Do anti-wrinkle creams that promise instant smoothing and noticeable reduction in fine lines really work?
Is Retin-a the Most Effective Wrinkle Cream?
Doctor Answers (16)
Topical Retinoids are clinically effective
The topical retinoids are by far the most clinically effective wrinkles creams available. They can work long term and results are often immediate after several weeks of use.
The strength of the retinoid plays a major role in the short and long term effectiveness of the retinoid.
Retin-A products are good for fighting superficial...
Retin-A products are good for fighting superficial rhytides, or wrinkles, and are applied topically as prescribed by your physician. The downside is they often cause redness and superficial peeling of the skin, and often take weeks to months to show any changes.
Antioxidant products like Prevage are nice and not as aggressive on the skin as Retin-A creams.
Retin-A cream has proven efficacy
Retin-A cream falls in the category of retinoids. Retin-A (retinoids, vitamin A derivatives) cream has been used for years by dermatologists for the treatment of acne, photodamage and anti-aging. There is scientific evidence to show that it stimulates underlying collagen, thereby improving overlying fine lines and wrinkles.
There are thousands of other products out there claiming to get rid of wrinkles and lines, and I think they are all bascially the same and do not give results. Retin-A cream has proven efficacy.
The key with Retin-A is learning how to use it correctly so that it doesn’t irritate your skin. You should consult with your dermatologist about getting started with a Retin-A cream.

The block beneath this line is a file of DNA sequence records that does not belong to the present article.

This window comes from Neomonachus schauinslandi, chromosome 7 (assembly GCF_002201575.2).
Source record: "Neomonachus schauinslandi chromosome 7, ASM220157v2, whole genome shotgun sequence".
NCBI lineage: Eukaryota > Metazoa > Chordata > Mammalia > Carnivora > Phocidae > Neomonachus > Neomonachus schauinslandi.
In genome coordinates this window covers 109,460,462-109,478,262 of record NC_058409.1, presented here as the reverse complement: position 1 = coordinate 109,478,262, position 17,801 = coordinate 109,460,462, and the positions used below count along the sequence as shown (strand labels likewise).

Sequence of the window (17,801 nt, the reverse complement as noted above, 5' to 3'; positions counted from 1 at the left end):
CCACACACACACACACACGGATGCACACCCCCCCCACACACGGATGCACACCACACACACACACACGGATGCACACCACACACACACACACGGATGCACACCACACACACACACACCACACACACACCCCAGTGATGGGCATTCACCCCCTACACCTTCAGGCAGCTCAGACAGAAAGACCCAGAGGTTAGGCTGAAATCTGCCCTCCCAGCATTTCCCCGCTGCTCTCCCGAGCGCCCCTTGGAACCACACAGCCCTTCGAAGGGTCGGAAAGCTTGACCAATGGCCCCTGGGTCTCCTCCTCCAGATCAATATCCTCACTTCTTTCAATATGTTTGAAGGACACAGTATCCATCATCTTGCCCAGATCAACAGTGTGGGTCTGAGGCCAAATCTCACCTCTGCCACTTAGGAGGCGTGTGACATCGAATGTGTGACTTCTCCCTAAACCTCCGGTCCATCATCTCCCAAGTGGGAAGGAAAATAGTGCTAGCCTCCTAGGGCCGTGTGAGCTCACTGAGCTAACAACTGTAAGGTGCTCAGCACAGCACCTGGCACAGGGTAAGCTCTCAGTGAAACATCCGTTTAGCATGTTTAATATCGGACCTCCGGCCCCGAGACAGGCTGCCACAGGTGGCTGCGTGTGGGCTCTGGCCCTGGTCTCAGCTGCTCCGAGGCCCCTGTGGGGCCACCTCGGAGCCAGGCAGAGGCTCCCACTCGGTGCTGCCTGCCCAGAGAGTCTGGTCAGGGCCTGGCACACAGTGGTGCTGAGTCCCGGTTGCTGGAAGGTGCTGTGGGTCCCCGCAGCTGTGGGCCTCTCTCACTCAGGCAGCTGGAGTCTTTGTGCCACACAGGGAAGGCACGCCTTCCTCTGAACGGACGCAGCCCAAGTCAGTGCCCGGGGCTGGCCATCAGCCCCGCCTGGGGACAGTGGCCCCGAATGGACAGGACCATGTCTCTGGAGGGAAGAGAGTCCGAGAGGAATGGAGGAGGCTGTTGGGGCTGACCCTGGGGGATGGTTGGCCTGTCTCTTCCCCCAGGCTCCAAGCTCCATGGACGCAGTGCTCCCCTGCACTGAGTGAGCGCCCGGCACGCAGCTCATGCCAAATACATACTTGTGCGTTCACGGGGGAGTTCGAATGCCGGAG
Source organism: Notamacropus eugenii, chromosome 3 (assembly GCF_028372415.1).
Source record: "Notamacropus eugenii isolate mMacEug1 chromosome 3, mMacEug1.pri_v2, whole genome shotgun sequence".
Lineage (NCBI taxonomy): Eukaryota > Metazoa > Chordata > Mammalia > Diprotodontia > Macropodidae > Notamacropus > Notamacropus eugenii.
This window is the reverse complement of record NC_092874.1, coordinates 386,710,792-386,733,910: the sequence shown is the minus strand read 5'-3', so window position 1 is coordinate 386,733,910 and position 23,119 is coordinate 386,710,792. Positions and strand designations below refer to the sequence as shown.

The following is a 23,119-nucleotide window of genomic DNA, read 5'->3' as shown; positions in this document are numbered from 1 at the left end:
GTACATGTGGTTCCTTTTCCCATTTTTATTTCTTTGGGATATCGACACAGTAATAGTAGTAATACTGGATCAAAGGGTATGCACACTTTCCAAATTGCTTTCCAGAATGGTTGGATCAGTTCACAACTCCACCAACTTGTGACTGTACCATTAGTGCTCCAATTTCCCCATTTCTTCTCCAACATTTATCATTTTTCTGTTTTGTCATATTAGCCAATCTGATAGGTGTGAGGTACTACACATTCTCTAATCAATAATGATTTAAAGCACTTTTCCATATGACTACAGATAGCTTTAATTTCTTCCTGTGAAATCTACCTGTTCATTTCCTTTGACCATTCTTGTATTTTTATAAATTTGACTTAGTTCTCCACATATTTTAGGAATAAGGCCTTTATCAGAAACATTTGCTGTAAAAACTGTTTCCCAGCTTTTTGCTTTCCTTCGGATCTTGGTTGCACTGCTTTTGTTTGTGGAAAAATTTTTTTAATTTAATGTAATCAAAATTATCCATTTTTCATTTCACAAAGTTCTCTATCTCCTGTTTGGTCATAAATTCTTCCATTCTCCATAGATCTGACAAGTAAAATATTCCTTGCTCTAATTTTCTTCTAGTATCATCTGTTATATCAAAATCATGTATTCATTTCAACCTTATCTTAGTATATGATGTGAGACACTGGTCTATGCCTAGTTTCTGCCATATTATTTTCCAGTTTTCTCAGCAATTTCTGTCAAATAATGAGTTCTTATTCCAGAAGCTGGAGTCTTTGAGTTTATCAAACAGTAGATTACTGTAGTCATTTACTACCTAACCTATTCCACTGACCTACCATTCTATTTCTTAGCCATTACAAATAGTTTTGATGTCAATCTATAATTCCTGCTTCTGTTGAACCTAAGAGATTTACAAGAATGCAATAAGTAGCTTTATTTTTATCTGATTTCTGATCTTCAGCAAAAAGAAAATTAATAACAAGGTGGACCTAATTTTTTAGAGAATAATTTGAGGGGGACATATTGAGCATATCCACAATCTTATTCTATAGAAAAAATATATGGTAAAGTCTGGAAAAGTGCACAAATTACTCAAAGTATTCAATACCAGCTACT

You might also like...
Retin A works
Absolutely, tretinoin is the generic name and its Vit A companions such as tazarotene have been shown to help smooth fine lines, decrease pigmentation issues and build collagen by turning on the RNA that makes collagen. So the answer to your question is that tretinoin is the best studied to improve the skin, but results are slow so be patient and watch for skin irritation.
I cannot answer if it is the "most" effective cream for wrinkles because every cream reacts differently for each individual and results vary. However, Retin A is one of the most effective topical creams for photoaging, i.e. aging as a result of sun damage.
The reason why most dermatologists recommend Retin A is because it has 20 years of good science behind it to show it does actually make a difference whereas so many other creams and potions on the market have no comparable peer reviewed studies to back them up. The science behind Retin A has been validated.
That being said, it works slowly, and has side effects so I would recommend discussing with your dermatologist before starting Retin A.
Retinoids work for wrinkles
Retinoids like retin-a, tretinoin, adapalene, tazarotene, etc., have been used for decades and have the most scientific data for their effectiveness against wrinkles through their stimulation of underlying collagen.
They also help give the skin a nice glow and lustre, and gently & slowly help fade some brown discolorations of the skin associated with aging. Other agents are also important & useful, including: vitamin C, glycolic acid, lactic acid, coffeeberry extract, matrixyl, & most importantly sunscreen.